A lot or a little?
The parents' guide to what's in this movie.
What parents need to know
Parents need to know that Bingo is a 1991 movie about a gifted dog who travels on paw from Denver to Green Bay to be reacquainted with his master. It's a painfully unfunny comedy filled with inappropriate behavior from both humans and dogs. Bingo escapes a circus as a woman shoots a rifle at him. The tween boy who adopts Bingo curses ("s--t"), gives his brother the middle finger, and looks at a pornographic magazine. Bad guys put a gun to Bingo's head and threaten to shoot. A father slips in dog excrement. A cook walks around his kitchen, where there are many caged dogs; he makes reference that the secret ingredient of his hot dogs is dog meat. For dog lovers (or animal lovers in general), there are so many questionable -- if not outright offensive -- moments that it's difficult to imagine how this movie was made.
- Parents say
- Kids say
What's the story?
Bingo is a dog who lives with cruel owners who run a traveling circus. After failing to jump through a flaming hoop, Bingo is forced to escape. He flees to nearby woods, where he comes across Chuckie, a tween boy who is knocked out face-down in a creek after attempting a jump on his BMX bike. Bingo performs CPR on Chuckie, and the two become inseparable after a night hiding in a tree from a ferocious bear. But Chuckie's parents (Cindy Williams and David Rasche) don't want a dog in the house, especially since Chuckie's father, a field goal kicker, is traded from the Denver Broncos to the Green Bay Packers. Bingo is left behind in Colorado, but relentlessly pursues Chuckie, which leads him on adventures involving chefs who keep dogs prisoner for dog meat and two bad guys who take families hostage and try to throw football games in order to make money at betting. In spite of these and other obstacles, Bingo stops at nothing to be reunited with Chuckie.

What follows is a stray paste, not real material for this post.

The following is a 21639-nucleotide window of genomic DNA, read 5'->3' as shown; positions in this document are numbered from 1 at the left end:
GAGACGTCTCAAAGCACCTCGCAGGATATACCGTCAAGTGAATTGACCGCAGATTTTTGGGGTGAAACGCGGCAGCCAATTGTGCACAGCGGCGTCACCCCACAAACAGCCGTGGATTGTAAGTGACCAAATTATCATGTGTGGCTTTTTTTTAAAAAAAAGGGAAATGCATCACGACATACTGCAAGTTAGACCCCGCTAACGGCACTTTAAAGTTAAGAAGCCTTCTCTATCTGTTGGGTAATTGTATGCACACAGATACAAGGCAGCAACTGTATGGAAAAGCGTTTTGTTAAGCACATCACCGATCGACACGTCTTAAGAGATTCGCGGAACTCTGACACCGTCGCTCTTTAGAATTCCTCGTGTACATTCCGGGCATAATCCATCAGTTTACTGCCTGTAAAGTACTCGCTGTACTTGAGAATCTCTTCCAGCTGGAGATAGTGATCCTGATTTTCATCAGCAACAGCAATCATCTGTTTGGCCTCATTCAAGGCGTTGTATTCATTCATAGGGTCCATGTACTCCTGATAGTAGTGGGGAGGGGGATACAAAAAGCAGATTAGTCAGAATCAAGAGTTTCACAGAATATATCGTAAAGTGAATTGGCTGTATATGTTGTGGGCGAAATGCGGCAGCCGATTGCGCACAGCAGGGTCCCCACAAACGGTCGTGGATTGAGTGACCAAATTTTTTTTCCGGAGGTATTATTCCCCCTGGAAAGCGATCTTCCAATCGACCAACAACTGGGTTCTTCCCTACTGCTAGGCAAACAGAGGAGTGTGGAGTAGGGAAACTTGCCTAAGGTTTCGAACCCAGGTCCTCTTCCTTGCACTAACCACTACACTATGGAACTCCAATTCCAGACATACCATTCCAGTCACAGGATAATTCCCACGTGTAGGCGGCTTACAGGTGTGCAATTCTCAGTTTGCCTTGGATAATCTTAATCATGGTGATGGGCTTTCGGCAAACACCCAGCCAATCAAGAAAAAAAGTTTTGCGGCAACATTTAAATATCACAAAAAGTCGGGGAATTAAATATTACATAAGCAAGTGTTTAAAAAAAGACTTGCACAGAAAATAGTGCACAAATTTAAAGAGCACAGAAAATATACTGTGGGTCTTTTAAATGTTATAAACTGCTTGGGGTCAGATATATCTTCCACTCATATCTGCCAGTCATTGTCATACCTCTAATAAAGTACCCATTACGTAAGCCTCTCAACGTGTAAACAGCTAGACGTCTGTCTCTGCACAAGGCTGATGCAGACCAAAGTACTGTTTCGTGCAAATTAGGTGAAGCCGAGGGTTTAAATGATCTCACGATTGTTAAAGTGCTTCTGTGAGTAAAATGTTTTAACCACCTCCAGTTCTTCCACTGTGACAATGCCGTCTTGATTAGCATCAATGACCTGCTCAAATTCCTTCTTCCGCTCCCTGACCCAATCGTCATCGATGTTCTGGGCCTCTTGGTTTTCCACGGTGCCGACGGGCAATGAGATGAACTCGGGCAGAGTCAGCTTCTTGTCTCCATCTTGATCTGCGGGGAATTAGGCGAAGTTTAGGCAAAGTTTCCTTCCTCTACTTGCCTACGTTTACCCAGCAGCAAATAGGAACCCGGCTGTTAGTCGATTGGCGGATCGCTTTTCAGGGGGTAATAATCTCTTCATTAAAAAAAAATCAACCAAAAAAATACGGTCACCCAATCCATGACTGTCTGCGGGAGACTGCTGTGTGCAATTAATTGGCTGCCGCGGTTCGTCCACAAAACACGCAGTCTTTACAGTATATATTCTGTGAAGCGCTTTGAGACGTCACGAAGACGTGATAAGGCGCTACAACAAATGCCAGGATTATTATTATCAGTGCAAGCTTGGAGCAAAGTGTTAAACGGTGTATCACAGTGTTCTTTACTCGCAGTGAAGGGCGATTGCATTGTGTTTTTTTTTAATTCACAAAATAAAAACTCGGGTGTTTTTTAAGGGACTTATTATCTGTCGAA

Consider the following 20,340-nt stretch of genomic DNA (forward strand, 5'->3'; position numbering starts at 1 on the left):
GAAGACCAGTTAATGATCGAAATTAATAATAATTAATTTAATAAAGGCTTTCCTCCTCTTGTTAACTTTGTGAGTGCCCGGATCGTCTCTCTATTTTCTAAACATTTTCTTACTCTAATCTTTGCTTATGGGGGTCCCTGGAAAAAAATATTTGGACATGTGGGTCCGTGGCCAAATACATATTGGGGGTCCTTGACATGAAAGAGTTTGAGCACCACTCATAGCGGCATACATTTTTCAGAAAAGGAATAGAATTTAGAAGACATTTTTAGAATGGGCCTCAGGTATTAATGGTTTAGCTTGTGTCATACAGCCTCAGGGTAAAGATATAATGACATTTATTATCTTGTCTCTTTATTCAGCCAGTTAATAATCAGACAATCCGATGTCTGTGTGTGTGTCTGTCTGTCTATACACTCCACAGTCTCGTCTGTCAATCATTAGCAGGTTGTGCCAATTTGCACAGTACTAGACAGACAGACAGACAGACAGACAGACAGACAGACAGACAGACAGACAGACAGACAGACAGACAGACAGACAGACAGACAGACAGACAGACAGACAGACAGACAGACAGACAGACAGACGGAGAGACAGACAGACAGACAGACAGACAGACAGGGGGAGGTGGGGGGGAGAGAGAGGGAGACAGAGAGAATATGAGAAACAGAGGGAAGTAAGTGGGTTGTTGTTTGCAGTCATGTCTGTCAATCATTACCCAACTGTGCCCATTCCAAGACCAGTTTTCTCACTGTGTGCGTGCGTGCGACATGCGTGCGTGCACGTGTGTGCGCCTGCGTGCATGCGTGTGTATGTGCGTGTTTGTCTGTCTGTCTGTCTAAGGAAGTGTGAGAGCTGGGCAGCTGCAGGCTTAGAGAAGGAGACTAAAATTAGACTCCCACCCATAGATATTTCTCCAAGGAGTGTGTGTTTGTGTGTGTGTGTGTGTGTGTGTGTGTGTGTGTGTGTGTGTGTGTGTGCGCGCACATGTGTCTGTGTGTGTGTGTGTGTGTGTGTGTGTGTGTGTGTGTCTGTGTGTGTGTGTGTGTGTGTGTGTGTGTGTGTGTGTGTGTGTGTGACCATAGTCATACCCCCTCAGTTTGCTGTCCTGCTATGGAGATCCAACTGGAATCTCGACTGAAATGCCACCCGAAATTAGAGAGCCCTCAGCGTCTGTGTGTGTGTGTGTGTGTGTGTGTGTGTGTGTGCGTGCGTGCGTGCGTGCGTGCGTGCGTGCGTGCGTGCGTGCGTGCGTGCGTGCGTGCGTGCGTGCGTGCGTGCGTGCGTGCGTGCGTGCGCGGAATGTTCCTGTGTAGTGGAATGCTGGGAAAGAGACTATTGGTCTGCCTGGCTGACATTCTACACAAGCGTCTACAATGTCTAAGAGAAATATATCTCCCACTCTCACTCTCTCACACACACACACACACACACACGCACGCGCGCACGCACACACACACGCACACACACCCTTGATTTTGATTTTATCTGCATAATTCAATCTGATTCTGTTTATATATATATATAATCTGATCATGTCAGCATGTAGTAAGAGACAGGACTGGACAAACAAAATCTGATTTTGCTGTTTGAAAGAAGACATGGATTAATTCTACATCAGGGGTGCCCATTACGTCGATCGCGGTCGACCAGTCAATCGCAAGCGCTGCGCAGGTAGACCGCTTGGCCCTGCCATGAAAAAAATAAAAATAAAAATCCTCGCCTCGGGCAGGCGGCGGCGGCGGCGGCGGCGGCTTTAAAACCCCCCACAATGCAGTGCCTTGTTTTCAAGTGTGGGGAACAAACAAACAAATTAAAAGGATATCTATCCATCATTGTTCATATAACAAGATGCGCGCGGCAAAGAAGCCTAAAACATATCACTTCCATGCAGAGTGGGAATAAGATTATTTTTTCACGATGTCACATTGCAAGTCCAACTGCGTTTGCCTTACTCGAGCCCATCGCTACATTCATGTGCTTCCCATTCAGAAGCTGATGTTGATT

Is it any good?
BINGO is a failure as both a comedy and a dog movie. The jokes aren't funny and many of the scenes involving Bingo are shocking in their cruelty. For instance, poor Bingo gets shot at with a rifle by his original owners, and later gets a gun put to his head by a bad guy taking him hostage. And that's just the beginning of the outright bizarre attempts to mine humor out of a dog who can perform tricks running the spectrum from knowing Morse Code to walking a straight line for a police officer after he drinks a bottle of champagne.
This movie can't even be enjoyed in a "so bad, it's good" kind of way. There really is nothing redeeming about it. None of the characters are likeable, the "gags" consistently fall short, and the content overall is without merit. It's difficult to imagine pet lovers of any age finding anything worthwhile in this awful movie.
Talk to your kids about ...
Families can talk about comedies. What sort of humor is attempted here? How could it have been more effective?
How is this movie similar to and different from other dog movies?
What is the appeal of dog or animal movies? Do you prefer ones where the animals talk? Why or why not?
- In theaters: August 9, 1991
- On DVD or streaming: August 26, 2003
- Cast: Cindy Williams, David Rasche, David French
- Director: Matthew Robbins
- Studio: Sony Pictures Home Entertainment
- Genre: Comedy
- Topics: Adventures, Brothers and Sisters, Cats, Dogs, and Mice
- Run time: 89 minutes
- MPAA rating: PG
- Last updated: March 13, 2020
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Common Sense Media's unbiased ratings are created by expert reviewers and aren't influenced by the product's creators or by any of our funders, affiliates, or partners.
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